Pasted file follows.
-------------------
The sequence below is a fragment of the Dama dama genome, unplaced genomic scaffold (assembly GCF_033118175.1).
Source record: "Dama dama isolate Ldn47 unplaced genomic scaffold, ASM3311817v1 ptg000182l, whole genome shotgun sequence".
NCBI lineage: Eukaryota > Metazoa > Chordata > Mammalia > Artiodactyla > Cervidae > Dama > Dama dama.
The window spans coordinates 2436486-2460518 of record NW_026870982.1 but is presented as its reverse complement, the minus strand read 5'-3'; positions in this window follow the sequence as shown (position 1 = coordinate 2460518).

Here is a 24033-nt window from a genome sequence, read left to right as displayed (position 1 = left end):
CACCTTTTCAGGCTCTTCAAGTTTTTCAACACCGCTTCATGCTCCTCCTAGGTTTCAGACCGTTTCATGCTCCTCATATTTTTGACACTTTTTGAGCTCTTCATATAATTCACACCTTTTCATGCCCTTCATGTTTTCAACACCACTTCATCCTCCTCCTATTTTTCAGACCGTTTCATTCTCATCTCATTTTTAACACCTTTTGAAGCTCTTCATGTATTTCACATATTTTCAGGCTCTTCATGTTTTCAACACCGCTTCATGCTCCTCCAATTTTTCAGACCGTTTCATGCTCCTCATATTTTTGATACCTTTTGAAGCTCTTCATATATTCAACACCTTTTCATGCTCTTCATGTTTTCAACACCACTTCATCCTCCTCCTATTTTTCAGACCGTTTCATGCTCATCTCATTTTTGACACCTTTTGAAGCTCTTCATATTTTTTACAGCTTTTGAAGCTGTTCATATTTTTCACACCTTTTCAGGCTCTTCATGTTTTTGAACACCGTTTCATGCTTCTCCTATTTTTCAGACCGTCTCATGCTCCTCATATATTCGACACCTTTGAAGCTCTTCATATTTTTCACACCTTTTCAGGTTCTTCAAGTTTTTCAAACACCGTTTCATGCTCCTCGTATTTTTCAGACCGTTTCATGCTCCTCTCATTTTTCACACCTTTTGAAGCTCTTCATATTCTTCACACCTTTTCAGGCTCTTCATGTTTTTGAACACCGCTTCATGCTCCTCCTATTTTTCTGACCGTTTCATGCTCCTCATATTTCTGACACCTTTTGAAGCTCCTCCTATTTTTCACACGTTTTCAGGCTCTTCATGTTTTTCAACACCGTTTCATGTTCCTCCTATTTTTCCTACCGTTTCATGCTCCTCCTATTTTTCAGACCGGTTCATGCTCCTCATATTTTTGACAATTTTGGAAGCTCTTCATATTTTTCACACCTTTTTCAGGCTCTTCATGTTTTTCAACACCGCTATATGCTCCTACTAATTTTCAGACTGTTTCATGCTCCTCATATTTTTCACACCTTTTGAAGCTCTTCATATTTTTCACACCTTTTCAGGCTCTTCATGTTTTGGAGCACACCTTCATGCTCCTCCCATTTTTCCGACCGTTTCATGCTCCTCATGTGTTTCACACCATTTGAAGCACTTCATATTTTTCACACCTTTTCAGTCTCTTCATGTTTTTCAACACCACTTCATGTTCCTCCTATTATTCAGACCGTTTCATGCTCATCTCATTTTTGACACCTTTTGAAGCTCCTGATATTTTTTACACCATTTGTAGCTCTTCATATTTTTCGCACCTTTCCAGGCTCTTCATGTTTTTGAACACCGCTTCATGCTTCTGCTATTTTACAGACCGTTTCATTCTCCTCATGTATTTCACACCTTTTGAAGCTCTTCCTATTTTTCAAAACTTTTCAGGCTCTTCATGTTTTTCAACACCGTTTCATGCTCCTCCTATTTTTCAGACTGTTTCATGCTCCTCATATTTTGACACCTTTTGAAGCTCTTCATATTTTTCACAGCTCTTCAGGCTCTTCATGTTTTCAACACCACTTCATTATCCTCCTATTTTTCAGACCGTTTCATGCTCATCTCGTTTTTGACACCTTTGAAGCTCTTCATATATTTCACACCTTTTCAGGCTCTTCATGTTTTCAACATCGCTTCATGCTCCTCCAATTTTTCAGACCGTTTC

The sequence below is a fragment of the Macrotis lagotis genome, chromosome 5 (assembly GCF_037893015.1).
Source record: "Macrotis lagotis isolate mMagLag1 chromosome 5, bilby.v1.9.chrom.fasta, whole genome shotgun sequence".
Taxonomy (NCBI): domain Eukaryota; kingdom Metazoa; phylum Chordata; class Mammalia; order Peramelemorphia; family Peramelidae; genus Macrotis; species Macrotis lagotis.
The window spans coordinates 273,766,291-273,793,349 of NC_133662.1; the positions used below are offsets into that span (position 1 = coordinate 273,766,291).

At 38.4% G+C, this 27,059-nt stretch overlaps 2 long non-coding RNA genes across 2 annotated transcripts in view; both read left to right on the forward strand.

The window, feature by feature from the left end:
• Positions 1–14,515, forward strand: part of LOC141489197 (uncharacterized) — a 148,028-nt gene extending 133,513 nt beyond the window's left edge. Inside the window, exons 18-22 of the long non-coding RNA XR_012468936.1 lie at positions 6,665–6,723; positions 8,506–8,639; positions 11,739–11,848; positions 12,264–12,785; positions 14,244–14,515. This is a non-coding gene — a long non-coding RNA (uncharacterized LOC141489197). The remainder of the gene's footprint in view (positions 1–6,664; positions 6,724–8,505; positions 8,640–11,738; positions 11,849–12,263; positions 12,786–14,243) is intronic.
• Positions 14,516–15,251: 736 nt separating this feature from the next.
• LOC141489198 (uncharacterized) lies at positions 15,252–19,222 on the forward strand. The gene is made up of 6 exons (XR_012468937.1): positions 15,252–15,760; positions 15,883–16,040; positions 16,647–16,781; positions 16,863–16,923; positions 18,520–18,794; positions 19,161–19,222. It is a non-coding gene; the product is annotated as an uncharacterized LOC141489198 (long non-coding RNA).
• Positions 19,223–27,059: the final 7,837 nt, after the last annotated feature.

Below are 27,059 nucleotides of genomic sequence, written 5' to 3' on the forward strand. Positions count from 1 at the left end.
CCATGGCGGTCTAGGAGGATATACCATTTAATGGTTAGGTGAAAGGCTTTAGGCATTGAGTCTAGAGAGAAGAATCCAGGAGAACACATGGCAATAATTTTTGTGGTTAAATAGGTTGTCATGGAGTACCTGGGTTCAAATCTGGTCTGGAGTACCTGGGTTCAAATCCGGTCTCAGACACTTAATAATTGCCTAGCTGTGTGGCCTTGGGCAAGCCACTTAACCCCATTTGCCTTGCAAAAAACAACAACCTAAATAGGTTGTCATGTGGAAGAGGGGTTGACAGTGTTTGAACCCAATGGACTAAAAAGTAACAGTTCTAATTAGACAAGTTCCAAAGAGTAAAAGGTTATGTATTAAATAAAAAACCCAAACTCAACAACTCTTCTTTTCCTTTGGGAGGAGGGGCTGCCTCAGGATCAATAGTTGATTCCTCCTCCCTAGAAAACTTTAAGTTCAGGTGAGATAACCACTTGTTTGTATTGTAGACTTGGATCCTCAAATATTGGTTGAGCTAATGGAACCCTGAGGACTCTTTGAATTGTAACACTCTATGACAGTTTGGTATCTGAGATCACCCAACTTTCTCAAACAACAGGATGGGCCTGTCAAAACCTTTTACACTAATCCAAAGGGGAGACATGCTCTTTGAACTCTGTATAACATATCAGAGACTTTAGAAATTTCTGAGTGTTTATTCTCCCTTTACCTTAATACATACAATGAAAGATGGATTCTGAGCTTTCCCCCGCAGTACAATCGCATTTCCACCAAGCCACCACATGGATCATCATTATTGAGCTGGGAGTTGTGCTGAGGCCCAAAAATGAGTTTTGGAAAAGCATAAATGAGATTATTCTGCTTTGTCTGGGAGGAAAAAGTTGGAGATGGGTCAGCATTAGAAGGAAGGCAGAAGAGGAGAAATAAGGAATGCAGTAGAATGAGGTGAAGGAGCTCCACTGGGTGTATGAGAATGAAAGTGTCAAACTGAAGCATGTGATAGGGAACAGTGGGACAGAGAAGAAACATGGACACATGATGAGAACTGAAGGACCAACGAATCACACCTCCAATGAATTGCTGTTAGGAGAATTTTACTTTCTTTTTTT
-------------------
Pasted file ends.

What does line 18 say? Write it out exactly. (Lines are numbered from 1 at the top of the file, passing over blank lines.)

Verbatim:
CCATGGCGGTCTAGGAGGATATACCATTTAATGGTTAGGTGAAAGGCTTTAGGCATTGAGTCTAGAGAGAAGAATCCAGGAGAACACATGGCAATAATTTTTGTGGTTAAATAGGTTGTCATGGAGTACCTGGGTTCAAATCTGGTCTGGAGTACCTGGGTTCAAATCCGGTCTCAGACACTTAATAATTGCCTAGCTGTGTGGCCTTGGGCAAGCCACTTAACCCCATTTGCCTTGCAAAAAACAACAACCTAAATAGGTTGTCATGTGGAAGAGGGGTTGACAGTGTTTGAACCCAATGGACTAAAAAGTAACAGTTCTAATTAGACAAGTTCCAAAGAGTAAAAGGTTATGTATTAAATAAAAAACCCAAACTCAACAACTCTTCTTTTCCTTTGGGAGGAGGGGCTGCCTCAGGATCAATAGTTGATTCCTCCTCCCTAGAAAACTTTAAGTTCAGGTGAGATAACCACTTGTTTGTATTGTAGACTTGGATCCTCAAATATTGGTTGAGCTAATGGAACCCTGAGGACTCTTTGAATTGTAACACTCTATGACAGTTTGGTATCTGAGATCACCCAACTTTCTCAAACAACAGGATGGGCCTGTCAAAACCTTTTACACTAATCCAAAGGGGAGACATGCTCTTTGAACTCTGTATAACATATCAGAGACTTTAGAAATTTCTGAGTGTTTATTCTCCCTTTACCTTAATACATACAATGAAAGATGGATTCTGAGCTTTCCCCCGCAGTACAATCGCATTTCCACCAAGCCACCACATGGATCATCATTATTGAGCTGGGAGTTGTGCTGAGGCCCAAAAATGAGTTTTGGAAAAGCATAAATGAGATTATTCTGCTTTGTCTGGGAGGAAAAAGTTGGAGATGGGTCAGCATTAGAAGGAAGGCAGAAGAGGAGAAATAAGGAATGCAGTAGAATGAGGTGAAGGAGCTCCACTGGGTGTATGAGAATGAAAGTGTCAAACTGAAGCATGTGATAGGGAACAGTGGGACAGAGAAGAAACATGGACACATGATGAGAACTGAAGGACCAACGAATCACACCTCCAATGAATTGCTGTTAGGAGAATTTTACTTTCTTTTTTT